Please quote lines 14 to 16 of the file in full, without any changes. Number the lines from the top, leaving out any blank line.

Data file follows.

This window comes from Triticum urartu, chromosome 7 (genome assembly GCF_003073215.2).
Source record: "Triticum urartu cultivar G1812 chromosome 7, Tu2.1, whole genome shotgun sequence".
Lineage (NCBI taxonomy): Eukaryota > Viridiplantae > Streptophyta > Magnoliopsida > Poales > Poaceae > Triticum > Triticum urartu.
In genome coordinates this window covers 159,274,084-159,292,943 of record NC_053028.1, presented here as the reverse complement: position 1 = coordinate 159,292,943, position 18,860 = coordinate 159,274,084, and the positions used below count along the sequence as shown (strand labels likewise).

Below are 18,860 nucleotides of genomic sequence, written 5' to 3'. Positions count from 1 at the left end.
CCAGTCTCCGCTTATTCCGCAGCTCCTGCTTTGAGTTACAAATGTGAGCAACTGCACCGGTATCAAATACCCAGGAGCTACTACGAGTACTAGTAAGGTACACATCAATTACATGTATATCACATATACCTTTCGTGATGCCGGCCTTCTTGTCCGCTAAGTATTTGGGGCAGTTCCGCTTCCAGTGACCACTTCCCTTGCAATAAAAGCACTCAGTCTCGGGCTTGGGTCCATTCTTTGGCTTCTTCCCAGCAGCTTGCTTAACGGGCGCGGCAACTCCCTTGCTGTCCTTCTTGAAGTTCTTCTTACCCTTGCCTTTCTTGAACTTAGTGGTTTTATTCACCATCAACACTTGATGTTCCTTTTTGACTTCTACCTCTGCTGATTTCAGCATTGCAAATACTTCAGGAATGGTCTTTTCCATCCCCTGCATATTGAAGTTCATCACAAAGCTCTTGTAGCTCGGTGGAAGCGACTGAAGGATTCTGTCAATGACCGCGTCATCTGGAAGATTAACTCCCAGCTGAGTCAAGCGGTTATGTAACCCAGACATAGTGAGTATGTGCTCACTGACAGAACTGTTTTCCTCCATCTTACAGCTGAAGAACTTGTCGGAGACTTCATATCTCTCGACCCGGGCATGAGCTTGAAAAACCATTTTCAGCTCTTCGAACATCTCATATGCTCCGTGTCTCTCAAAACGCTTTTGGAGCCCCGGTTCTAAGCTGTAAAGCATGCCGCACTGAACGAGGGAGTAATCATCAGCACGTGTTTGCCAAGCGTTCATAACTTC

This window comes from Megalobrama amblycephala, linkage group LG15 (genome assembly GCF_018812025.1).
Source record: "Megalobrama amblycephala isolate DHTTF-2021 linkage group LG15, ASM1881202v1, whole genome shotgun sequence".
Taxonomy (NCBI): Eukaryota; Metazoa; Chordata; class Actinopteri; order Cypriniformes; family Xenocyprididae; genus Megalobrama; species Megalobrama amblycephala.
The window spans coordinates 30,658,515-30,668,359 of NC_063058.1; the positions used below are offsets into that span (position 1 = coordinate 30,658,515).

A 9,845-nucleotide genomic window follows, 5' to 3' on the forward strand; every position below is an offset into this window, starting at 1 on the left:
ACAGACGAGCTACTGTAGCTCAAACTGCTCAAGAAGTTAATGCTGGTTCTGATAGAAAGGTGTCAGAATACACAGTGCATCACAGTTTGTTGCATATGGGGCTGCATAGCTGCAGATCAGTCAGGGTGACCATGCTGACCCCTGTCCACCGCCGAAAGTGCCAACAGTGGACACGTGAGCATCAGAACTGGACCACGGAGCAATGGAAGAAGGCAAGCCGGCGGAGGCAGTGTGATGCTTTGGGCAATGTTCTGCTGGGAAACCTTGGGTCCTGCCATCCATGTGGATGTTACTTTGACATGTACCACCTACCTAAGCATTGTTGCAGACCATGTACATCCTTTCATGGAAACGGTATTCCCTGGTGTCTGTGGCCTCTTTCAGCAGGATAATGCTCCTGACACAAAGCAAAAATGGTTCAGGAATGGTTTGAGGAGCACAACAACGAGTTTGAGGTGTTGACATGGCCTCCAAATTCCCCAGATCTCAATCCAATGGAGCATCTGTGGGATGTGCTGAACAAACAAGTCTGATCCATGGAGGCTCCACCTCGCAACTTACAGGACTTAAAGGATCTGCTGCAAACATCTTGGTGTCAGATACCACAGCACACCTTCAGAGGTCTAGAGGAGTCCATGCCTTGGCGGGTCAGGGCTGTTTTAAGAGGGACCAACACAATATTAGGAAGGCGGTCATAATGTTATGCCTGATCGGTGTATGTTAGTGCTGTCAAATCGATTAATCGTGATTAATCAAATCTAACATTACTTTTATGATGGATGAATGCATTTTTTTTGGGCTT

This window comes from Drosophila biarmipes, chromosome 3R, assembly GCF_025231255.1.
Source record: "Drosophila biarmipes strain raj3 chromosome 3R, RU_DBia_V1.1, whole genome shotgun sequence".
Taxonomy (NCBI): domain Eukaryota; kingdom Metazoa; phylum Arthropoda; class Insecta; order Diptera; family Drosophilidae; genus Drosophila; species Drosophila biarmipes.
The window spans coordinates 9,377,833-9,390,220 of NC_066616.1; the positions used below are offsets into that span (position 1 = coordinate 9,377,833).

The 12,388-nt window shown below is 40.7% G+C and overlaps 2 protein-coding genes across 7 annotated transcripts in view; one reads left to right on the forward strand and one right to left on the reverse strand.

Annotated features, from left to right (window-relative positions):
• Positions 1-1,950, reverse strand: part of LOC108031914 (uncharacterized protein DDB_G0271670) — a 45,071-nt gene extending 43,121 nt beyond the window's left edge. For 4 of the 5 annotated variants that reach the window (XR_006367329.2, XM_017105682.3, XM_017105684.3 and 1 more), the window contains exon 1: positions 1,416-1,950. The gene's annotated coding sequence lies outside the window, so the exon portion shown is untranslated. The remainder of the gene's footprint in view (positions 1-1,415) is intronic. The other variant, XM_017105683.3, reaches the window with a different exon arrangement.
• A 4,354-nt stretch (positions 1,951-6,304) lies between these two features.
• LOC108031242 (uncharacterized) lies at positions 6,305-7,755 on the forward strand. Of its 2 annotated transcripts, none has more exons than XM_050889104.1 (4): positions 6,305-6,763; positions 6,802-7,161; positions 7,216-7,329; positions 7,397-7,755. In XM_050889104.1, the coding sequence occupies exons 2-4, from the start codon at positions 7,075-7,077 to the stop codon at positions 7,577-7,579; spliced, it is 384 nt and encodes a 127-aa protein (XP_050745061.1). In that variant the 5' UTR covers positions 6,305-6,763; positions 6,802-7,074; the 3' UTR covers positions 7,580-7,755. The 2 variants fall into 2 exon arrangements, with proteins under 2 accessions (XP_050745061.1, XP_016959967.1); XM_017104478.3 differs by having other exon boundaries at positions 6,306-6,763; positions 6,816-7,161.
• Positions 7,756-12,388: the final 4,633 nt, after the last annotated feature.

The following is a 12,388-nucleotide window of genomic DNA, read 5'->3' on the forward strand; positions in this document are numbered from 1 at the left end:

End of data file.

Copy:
Source record: "Drosophila biarmipes strain raj3 chromosome 3R, RU_DBia_V1.1, whole genome shotgun sequence".
Taxonomy (NCBI): domain Eukaryota; kingdom Metazoa; phylum Arthropoda; class Insecta; order Diptera; family Drosophilidae; genus Drosophila; species Drosophila biarmipes.
The window spans coordinates 9,377,833-9,390,220 of NC_066616.1; the positions used below are offsets into that span (position 1 = coordinate 9,377,833).